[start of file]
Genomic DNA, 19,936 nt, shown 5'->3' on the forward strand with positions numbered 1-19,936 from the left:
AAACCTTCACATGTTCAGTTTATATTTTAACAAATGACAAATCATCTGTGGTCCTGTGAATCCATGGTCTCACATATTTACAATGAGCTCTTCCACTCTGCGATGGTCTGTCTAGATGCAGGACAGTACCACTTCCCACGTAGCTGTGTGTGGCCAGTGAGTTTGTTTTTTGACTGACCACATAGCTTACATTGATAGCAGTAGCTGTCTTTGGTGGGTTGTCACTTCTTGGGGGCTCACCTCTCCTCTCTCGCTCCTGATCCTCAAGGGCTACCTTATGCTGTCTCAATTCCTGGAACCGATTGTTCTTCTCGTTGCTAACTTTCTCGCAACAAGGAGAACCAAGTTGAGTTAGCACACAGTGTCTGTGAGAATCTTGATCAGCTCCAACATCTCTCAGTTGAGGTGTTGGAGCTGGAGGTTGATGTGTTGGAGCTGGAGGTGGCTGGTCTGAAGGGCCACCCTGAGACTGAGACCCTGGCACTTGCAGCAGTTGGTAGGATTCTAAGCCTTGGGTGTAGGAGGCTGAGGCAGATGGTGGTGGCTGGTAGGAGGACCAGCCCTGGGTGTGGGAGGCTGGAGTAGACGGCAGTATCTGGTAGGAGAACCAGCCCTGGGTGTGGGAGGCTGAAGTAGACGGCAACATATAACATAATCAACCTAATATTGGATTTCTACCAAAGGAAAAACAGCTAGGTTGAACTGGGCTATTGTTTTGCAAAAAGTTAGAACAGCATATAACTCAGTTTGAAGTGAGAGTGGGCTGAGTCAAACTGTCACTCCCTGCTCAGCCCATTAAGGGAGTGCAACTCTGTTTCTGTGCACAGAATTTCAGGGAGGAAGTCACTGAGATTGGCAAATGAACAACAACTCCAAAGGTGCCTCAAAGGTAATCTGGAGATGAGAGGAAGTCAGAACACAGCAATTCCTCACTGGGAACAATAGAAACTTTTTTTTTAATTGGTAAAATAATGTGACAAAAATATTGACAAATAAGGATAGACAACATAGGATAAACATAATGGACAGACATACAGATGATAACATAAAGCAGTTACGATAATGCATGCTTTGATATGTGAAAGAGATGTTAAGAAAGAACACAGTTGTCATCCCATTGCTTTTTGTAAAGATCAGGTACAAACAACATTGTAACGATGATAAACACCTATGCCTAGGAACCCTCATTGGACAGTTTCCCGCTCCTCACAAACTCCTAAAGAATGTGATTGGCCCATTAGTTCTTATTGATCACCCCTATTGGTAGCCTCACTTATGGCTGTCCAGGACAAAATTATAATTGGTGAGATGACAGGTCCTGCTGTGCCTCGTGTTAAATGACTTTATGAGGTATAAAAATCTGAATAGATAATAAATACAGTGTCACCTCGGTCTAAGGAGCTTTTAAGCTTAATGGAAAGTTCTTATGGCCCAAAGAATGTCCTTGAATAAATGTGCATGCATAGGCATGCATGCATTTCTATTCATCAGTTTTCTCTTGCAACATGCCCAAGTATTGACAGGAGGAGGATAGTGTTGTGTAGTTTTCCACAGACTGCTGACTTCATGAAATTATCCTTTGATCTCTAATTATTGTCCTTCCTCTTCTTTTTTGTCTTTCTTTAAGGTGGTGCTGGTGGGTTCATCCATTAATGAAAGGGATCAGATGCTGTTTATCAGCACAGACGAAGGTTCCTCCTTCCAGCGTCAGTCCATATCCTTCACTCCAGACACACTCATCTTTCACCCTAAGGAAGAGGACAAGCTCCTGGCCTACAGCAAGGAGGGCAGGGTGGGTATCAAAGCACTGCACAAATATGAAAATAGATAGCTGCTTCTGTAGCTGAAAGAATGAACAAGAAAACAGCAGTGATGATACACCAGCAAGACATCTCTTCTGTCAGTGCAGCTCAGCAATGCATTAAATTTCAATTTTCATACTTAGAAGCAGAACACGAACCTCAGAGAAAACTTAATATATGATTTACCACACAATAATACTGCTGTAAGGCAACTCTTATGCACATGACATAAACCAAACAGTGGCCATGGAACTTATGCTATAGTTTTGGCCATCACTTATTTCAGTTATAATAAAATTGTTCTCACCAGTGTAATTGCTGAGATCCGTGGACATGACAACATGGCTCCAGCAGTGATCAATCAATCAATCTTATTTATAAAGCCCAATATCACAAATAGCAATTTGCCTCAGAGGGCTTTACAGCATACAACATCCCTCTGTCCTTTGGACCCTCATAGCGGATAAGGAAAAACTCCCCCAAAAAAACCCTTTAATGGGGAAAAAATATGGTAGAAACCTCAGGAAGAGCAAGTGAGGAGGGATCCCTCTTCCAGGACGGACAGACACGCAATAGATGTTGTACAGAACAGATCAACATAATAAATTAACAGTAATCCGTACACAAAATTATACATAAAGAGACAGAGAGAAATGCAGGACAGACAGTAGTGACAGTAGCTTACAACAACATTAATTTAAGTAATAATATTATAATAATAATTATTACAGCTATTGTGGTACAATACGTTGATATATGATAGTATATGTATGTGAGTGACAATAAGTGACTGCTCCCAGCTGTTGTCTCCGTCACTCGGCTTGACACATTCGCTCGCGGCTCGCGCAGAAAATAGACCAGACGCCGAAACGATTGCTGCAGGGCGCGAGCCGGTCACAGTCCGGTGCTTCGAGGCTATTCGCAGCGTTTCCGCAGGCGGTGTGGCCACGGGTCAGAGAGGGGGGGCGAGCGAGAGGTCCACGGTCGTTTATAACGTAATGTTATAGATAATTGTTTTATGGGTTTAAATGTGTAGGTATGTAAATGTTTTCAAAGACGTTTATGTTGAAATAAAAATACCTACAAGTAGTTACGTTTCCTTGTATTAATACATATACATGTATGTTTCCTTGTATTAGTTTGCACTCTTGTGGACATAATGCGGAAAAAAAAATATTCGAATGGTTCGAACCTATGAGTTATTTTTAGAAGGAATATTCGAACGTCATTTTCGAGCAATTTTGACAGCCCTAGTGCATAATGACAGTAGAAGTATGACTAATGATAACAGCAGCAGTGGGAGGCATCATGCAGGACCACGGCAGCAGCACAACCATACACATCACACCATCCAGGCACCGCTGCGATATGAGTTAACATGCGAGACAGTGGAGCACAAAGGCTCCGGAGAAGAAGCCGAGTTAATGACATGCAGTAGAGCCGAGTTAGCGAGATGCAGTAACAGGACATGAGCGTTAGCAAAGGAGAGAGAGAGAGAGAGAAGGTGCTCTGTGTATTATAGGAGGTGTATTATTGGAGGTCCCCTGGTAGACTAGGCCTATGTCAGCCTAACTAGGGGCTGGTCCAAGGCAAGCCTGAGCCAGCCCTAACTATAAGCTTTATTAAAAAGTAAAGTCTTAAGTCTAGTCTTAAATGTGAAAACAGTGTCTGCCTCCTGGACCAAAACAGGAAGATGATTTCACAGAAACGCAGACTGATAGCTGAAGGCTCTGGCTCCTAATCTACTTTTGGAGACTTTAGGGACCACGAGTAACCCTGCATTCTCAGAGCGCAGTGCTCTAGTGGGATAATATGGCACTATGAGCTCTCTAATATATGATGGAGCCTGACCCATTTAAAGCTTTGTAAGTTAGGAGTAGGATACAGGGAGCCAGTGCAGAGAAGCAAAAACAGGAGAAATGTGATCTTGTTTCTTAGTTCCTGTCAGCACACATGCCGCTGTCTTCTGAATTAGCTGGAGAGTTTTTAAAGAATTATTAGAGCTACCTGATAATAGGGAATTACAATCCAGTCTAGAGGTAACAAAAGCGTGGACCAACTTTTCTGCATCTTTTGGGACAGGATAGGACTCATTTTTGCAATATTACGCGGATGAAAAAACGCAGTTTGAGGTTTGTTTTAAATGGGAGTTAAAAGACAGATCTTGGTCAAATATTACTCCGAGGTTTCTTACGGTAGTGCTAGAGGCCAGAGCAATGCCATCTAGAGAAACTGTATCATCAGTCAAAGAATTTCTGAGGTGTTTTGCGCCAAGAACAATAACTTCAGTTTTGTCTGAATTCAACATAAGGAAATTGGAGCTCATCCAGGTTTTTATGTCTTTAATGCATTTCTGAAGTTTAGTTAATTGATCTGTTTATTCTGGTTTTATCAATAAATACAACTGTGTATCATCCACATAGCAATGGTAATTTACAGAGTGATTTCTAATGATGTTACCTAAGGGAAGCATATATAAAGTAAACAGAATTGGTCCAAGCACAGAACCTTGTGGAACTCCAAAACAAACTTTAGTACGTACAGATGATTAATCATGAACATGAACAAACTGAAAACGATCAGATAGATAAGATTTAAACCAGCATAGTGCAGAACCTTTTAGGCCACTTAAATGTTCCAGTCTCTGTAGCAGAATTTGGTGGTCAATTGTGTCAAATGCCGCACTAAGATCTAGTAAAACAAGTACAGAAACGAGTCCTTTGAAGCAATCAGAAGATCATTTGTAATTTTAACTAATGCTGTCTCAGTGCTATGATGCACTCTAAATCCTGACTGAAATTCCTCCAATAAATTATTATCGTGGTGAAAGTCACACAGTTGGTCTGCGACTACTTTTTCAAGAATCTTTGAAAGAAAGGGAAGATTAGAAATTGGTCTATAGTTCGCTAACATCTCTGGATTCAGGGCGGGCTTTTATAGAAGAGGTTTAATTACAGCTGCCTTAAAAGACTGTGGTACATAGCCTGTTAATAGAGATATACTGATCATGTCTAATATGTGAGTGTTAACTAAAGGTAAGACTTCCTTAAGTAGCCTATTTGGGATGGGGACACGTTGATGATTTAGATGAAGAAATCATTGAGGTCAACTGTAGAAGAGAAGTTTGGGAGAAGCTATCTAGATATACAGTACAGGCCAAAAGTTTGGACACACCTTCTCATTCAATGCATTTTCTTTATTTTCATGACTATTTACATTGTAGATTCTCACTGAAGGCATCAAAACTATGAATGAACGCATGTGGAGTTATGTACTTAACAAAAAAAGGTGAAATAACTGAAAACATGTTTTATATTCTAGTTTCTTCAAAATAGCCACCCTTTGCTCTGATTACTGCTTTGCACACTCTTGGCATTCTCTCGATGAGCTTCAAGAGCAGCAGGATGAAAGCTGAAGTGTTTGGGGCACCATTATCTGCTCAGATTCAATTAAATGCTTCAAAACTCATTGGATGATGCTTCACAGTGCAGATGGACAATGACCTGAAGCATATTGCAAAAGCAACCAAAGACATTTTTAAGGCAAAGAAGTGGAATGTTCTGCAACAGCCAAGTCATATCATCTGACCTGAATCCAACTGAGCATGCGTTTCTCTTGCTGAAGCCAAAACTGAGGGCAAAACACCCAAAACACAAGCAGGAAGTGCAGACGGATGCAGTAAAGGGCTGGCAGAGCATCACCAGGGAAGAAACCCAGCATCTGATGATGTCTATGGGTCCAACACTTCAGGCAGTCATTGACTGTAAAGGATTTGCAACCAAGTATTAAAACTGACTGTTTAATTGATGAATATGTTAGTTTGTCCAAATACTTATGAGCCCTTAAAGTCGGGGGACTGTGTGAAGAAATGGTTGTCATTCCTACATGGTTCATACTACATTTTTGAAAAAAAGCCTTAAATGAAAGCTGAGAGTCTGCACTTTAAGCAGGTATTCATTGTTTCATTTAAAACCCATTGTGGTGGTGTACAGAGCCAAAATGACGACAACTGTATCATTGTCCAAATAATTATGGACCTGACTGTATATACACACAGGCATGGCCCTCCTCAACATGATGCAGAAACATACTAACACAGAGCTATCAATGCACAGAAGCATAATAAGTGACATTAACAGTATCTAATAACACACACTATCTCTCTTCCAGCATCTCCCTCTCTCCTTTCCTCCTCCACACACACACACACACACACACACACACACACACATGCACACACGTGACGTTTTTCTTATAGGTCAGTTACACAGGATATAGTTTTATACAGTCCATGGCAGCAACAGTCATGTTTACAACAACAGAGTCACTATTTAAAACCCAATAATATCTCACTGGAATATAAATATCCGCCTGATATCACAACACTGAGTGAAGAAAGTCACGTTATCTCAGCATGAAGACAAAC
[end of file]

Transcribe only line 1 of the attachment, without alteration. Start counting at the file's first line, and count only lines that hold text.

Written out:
Genomic DNA, 19,936 nt, shown 5'->3' on the forward strand with positions numbered 1-19,936 from the left: